Schools' progress may rest in local control
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A national bipartisan panel on building a thriving workforce through education came up with a fairly startling assessment in a recent report.
The summary statement: America's school system simply won't cut it anymore in the global marketplace.
It's incredible. Americans? Unable to produce the best and brightest as well as some developing nations do?
The New Commission on the Skills of the American Workforce has released a report titled "Tough Choices or Tough Times" that lays out some indisputable facts about the global economy, alongside some disturbing educational trends. The bottom line is that our students can't compete when a better-educated, lower-paid workforce exists elsewhere.
American students' performance levels have stalled and the wide achievement gap between the white and minority students remains, something that the federal No Child Left Behind Act was intended to close. But what this panel concluded is that only a complete restructuring of the educational system held out any hope of producing improvement, rather than increased funding, decreased classroom sizes or any of the other, more incremental reforms that have been tried.
What's clear is the need for change and for creating an environment where students — and student achievement— are at the center of any reform in the system.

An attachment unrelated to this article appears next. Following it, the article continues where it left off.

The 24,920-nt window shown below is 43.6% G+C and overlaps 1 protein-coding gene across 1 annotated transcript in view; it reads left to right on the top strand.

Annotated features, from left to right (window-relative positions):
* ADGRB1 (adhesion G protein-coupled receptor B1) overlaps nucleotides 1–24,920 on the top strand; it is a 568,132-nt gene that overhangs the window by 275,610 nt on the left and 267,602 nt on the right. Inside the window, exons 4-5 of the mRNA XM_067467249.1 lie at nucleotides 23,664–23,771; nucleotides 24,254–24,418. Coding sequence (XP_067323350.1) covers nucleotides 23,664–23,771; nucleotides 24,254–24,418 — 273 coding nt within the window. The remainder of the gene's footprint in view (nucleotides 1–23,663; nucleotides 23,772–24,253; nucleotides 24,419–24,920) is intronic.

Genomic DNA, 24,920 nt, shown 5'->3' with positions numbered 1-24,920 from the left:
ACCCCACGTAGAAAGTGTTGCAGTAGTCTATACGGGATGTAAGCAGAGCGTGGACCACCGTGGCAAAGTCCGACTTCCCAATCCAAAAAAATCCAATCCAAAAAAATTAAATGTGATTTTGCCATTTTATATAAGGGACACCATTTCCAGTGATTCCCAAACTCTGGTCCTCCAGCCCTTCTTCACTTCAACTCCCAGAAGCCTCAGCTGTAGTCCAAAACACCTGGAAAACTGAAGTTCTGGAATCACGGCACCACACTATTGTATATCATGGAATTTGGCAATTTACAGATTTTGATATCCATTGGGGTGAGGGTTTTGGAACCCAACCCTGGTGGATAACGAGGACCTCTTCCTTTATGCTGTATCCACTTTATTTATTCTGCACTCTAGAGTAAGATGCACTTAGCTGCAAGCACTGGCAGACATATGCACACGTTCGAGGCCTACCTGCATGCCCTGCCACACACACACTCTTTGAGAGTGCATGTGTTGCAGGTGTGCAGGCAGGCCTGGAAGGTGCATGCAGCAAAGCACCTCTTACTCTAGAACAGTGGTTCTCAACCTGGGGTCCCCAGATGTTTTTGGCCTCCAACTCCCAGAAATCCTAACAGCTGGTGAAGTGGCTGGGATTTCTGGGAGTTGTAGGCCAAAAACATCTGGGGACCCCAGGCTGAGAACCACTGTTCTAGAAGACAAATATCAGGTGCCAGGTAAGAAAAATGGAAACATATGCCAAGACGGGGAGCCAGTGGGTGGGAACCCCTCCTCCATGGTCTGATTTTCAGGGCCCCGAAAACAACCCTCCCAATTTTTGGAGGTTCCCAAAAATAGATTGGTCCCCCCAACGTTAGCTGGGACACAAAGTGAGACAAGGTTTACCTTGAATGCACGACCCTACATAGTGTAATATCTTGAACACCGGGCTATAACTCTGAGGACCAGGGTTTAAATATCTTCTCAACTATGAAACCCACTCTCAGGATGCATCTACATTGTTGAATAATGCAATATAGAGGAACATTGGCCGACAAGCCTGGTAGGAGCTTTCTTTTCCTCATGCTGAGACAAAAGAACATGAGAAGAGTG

Among its proposals is one that Hawai'i could easily endorse. These experts believe schools that are state-funded but locally controlled stand a better chance of bridging the gap between rich and poor students — as long as the schools have more autonomy in the actual delivery of education.
This seems to underscore the argument so many raise here: Funding equity is essential, but the focus of education should rest at the school level, not in a bureaucracy.
"This is a world in which a very high level of preparation in reading, writing, speaking, mathematics, science, literature, history and the arts will be an indispensable foundation for everything that comes after for most members of the workforce," say the writers of the report.
These are words that everyone concerned with education should take to heart.